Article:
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Connected Consumer Survey 2016: OTT and digital economy services in the Middle East and North Africa
This report focuses on aspects of Analysys Mason's Connected Consumer Survey that relate to the behaviour, preferences and plans of smartphone users in the Middle East and North Africa (MENA) region. In particular, it focuses on respondents' usage of over-the-top (OTT) communications and digital economy services.
- identifies which communication apps are used most in MENA
- discusses the ways in which consumers balance OTT communications with traditional services
- highlights the main payment mechanisms for ecommerce in MENA
- provides insight into the organisations that consumers in the regions are most willing to trust
- analyses the trends in operator-led mobile money usage in MENA.
Survey data coverage
The research was conducted in August and September 2016. The survey groups were chosen to be representative of the mobile-Internet population in the region. We set quotas on age, gender, employment, and regional demographics to that effect. There was a minimum of 1000 respondents per country, and 4000 respondents in the region.
- Saudi Arabia
Key Questions answered in this report
Which OTT communications apps are used most in MENA?
How do MENA consumers balance OTT communications with traditional services?
What are the main payment mechanisms for ecommerce in MENA?
Which organisations are consumers in MENA most willing to trust with their personal data?
What are the trends in operator-led mobile money service usage in MENA?
Who Should read this report
Operator-based strategy executives and marketing managers who are interested in understanding consumer market trends, and the changing role of operators as communicationsand digital service providers.
Market intelligence and research executives in service providers that are responsible for understanding end-user trends and supporting business units in identifying and addressing new opportunities in mobile communications, ecommerce, payments, and identity management.
Equipment/device manufacturers and software providers that want to identify end-user trends in service and device usage and help their operator customers to better address market opportunities in mobile services and services related to ecommerce and payments.
Many users are concerned about the quality of experience for VoIP services but price is the main driver in the voice market
Overall, 44% of respondents used free or paid-for VoIP services. The 56% who do not use VoIP gave several reasons. The two most frequently cited reasons were the perceived poor quality of VoIP services and concerns about the impact of VoIP on data consumption. Respondents in Oman were particularly concerned about the quality of experience with 28% of respondents citing this factor. Overall, local nationals were more concerned about poor quality (22% compared to 17% of foreign nationals). The benefit derived from VoIP services is unclear for many users.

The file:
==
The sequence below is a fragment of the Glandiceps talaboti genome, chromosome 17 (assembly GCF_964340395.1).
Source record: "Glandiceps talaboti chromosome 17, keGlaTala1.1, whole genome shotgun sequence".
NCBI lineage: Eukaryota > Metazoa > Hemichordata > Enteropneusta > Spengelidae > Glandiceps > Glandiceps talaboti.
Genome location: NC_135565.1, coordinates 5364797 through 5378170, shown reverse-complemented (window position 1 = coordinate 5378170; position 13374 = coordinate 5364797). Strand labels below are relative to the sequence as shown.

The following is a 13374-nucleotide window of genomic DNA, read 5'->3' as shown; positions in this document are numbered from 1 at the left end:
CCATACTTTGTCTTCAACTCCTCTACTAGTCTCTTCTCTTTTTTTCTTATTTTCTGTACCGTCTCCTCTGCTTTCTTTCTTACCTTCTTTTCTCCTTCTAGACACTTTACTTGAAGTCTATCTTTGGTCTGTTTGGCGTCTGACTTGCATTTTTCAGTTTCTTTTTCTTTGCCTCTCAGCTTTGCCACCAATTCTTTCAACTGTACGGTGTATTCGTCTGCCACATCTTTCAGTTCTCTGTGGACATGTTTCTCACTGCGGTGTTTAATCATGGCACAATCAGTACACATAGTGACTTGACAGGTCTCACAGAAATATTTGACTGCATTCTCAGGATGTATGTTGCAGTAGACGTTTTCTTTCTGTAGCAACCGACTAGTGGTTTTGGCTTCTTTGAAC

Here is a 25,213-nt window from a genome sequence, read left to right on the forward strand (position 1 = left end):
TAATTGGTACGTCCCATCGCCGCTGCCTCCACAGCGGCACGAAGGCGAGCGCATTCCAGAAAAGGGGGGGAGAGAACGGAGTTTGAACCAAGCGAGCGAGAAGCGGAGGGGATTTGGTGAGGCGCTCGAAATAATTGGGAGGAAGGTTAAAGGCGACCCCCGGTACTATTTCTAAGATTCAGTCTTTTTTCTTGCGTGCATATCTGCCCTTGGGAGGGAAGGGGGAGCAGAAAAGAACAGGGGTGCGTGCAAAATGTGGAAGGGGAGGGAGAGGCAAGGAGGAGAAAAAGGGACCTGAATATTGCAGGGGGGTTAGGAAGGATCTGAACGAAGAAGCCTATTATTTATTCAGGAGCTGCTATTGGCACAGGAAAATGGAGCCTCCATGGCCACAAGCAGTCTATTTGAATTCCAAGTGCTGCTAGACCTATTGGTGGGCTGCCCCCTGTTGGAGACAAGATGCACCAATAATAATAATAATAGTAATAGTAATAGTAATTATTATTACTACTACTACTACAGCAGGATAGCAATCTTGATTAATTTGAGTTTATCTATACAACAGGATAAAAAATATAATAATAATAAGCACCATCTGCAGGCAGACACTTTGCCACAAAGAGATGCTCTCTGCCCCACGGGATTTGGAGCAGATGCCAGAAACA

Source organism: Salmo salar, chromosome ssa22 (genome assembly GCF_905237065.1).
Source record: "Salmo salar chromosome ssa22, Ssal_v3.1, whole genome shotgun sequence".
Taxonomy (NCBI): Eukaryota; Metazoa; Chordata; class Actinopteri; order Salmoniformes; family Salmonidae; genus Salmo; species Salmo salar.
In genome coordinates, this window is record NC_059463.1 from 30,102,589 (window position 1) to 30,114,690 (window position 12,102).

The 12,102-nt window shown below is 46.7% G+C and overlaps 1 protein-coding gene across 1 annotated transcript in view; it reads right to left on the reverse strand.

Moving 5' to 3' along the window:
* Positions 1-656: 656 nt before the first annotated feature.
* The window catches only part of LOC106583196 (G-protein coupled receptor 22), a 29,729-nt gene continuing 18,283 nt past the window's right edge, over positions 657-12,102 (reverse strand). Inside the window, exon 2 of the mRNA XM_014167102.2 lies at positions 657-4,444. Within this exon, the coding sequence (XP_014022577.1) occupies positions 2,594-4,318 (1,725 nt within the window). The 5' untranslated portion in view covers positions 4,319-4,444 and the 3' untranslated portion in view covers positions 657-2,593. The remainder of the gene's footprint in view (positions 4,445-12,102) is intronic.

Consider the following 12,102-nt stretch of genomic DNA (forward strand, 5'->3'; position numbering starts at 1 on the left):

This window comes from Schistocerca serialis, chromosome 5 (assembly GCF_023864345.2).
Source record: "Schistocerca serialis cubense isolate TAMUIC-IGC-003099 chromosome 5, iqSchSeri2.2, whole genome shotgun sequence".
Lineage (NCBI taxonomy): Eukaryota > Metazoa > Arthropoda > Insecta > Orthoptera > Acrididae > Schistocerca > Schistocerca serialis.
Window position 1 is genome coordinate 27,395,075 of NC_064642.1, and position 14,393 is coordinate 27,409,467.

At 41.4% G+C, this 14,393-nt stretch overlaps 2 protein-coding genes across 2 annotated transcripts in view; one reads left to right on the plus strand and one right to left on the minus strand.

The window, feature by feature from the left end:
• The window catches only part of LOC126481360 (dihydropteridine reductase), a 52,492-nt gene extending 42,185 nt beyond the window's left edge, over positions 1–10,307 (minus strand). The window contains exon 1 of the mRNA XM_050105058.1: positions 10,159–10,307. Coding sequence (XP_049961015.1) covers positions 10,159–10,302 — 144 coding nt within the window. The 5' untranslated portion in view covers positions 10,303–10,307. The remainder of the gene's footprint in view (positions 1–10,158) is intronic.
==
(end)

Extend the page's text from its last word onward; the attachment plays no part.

Throttling policies potentially exacerbate quality concerns in some countries. Nevertheless, these concerns were less pronounced than in 2015, when 26% of respondents cited this as a reason for not using VoIP. This may reflect a softening of operator policies as well as potentially reflecting network improvements as LTE coverage and capacity has increased.
Operators in MENA need to rebalance their tariffs to reduce their reliance on voice.
Concerns about data usage highlight the fact that operators are monetising the associated data usage on cellular networks. This is in contrast to Europe where the main reason given for not using VoIP is the availability of large bundles of minutes. Operators in these markets have increased voice allowances to counter the price benefit of OTT services. Operators in MENA need to rebalance their tariffs away from voice.
Operators in MENA enjoy higher levels of trust than most organisations except global technology giants
Consumers in MENA have similar levels of trust towards mobile operators and companies like Google, Facebook and Apple. This puts operators in a good position to launch digital services that depend on sensitive personal data like finance or healthcare.
In MENA, trust in organisations–defined as consumers’ willingness to share personal data in exchange for some benefit –is higher for mobile operators (16%) than for the government or banks (with 13%), retailers (10%) or advertisers (8%). Only Google and Facebook (18%), and Apple (17%) command somewhat higher levels of reported trust. Operators must make efforts to increase their positioning against these technology players, because their ability to successfully launch digital services that depend on sensitive consumer data (like mobile financial services, or health) hinges upon their perception as trusted custodians of users’ data.
Local differences abound. In Morocco, for example, trust in Google (23%) and Facebook (25%) is significantly higher than the regionalaverage of 18% for both companies, while respondents’ trust in the government is below the regional average at 7%. In Qatar, the reported trust in mobile operators (21%), the government (17%), and banks (16%) is above the regional average of 16% for operators, and 13% for both government and banks, respectively.